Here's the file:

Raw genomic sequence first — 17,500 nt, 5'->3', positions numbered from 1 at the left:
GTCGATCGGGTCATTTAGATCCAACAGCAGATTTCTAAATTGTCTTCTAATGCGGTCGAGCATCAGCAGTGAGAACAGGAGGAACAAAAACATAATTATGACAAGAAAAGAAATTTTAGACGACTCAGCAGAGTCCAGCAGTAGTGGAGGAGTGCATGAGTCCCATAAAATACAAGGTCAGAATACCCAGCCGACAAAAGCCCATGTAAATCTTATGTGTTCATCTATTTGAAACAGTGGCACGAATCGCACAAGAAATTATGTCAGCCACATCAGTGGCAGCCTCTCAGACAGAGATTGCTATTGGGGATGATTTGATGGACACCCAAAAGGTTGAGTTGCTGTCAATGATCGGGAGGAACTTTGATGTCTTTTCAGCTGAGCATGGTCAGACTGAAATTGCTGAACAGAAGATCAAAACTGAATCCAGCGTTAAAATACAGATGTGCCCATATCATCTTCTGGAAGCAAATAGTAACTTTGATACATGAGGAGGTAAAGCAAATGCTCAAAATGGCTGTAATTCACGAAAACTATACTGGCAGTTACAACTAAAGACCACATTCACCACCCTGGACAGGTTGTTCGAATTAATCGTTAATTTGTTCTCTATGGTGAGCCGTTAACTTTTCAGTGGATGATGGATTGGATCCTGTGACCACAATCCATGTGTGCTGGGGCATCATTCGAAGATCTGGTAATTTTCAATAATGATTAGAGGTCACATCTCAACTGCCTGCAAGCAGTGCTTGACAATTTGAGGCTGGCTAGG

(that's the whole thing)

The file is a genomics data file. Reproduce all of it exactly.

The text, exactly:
Raw genomic sequence first — 17,500 nt, 5'->3', positions numbered from 1 at the left:
GTCGATCGGGTCATTTAGATCCAACAGCAGATTTCTAAATTGTCTTCTAATGCGGTCGAGCATCAGCAGTGAGAACAGGAGGAACAAAAACATAATTATGACAAGAAAAGAAATTTTAGACGACTCAGCAGAGTCCAGCAGTAGTGGAGGAGTGCATGAGTCCCATAAAATACAAGGTCAGAATACCCAGCCGACAAAAGCCCATGTAAATCTTATGTGTTCATCTATTTGAAACAGTGGCACGAATCGCACAAGAAATTATGTCAGCCACATCAGTGGCAGCCTCTCAGACAGAGATTGCTATTGGGGATGATTTGATGGACACCCAAAAGGTTGAGTTGCTGTCAATGATCGGGAGGAACTTTGATGTCTTTTCAGCTGAGCATGGTCAGACTGAAATTGCTGAACAGAAGATCAAAACTGAATCCAGCGTTAAAATACAGATGTGCCCATATCATCTTCTGGAAGCAAATAGTAACTTTGATACATGAGGAGGTAAAGCAAATGCTCAAAATGGCTGTAATTCACGAAAACTATACTGGCAGTTACAACTAAAGACCACATTCACCACCCTGGACAGGTTGTTCGAATTAATCGTTAATTTGTTCTCTATGGTGAGCCGTTAACTTTTCAGTGGATGATGGATTGGATCCTGTGACCACAATCCATGTGTGCTGGGGCATCATTCGAAGATCTGGTAATTTTCAATAATGATTAGAGGTCACATCTCAACTGCCTGCAAGCAGTGCTTGACAATTTGAGGCTGGCTAGG